Evaluation of Photobiomodulation and Boldine as Alternative Treatment Options in Two Diabetic Retinopathy Models

Garcia, Victor Calbiague; Cadiz, Barbara; Herrera, Pablo; Diaz, Alejandra; Schmachtenberg, Oliver


Diabetic retinopathy causes progressive and irreversible damage to the retina through activation of inflammatory processes, overproduction of oxidative species, and glial reactivity, leading to changes in neuronal function and finally ischemia, edema, and hemorrhages. Current treatments are invasive and mostly applied at advanced stages, stressing the need for alternatives. To this end, we tested two unconventional and potentially complementary non-invasive treatment options: Photobiomodulation, the stimulation with near-infrared light, has shown promising results in ameliorating retinal pathologies and insults in several studies but remains controversial. Boldine, on the other hand, is a potent natural antioxidant and potentially useful to prevent free radical-induced oxidative stress. To establish a baseline, we first evaluated the effects of diabetic conditions on the retina with immunofluorescence, histological, and ultrastructural analysis in two diabetes model systems, obese LepR(db/db) mice and organotypic retinal explants, and then tested the potential benefits of photobiomodulation and boldine treatment in vitro on retinal explants subjected to high glucose concentrations, mimicking diabetic conditions. Our results suggest that the principal subcellular structures affected by these conditions were mitochondria in the inner segment of photoreceptors, which displayed morphological changes in both model systems. In retinal explants, lactate metabolism, assayed as an indicator of mitochondrial function, was altered, and decreased photoreceptor viability was observed, presumably as a consequence of increased oxidative-nitrosative stress. The latter was reduced by boldine treatment in vitro, while photobiomodulation improved mitochondrial metabolism but was insufficient to prevent retinal structural damage caused by high glucose. These results warrant further research into alternative and complementary treatment options for diabetic retinopathy.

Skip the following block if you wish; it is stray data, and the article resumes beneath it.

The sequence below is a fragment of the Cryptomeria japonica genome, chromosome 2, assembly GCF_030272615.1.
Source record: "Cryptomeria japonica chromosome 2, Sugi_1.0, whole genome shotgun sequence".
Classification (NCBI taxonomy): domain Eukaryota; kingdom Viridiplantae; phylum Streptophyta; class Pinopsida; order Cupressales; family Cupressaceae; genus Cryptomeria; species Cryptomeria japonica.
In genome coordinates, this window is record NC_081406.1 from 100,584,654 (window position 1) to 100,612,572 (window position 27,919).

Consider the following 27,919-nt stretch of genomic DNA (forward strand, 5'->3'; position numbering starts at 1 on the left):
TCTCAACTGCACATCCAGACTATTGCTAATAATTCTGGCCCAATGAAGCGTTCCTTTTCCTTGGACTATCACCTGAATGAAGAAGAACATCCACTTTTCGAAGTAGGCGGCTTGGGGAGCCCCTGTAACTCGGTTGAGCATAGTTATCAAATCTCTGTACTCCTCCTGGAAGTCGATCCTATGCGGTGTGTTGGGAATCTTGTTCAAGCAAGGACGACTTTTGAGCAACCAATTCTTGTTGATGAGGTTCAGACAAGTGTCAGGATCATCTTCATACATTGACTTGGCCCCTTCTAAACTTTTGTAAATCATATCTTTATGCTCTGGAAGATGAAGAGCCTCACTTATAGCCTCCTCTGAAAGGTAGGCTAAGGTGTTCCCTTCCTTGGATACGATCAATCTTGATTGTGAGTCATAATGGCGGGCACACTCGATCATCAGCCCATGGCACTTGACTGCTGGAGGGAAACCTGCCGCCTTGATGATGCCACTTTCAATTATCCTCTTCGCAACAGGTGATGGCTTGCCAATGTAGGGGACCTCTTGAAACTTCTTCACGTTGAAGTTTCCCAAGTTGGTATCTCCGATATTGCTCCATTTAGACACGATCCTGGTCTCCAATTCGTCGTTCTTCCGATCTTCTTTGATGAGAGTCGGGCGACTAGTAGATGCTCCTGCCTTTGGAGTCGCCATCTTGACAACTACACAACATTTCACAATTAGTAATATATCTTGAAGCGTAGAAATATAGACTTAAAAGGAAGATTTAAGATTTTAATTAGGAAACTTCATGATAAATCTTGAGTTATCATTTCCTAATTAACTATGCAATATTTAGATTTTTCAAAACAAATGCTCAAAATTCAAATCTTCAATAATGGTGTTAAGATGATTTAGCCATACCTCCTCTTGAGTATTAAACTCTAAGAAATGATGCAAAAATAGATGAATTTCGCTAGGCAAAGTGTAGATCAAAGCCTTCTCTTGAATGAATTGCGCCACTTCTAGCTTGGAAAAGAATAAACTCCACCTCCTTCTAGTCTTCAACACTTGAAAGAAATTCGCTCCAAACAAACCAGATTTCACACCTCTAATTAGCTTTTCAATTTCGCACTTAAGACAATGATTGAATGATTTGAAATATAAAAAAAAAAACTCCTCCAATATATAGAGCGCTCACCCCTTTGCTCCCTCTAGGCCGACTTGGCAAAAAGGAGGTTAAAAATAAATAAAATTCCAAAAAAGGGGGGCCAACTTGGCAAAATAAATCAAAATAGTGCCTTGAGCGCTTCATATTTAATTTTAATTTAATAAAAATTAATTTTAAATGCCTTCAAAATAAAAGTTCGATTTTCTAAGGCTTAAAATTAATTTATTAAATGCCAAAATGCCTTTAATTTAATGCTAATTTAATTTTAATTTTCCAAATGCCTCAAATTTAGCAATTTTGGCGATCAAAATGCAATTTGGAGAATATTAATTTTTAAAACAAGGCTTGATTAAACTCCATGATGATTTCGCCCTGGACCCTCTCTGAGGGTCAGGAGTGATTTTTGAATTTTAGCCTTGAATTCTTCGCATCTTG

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Título según WOS: ID WOS:000987313300001 Not found in local WOS DB
Volumen: 24
Número: 9
Editorial: Multidisciplinary Digital Publishing Institute (MDPI)
Fecha de publicación: 2023


Notas: ISI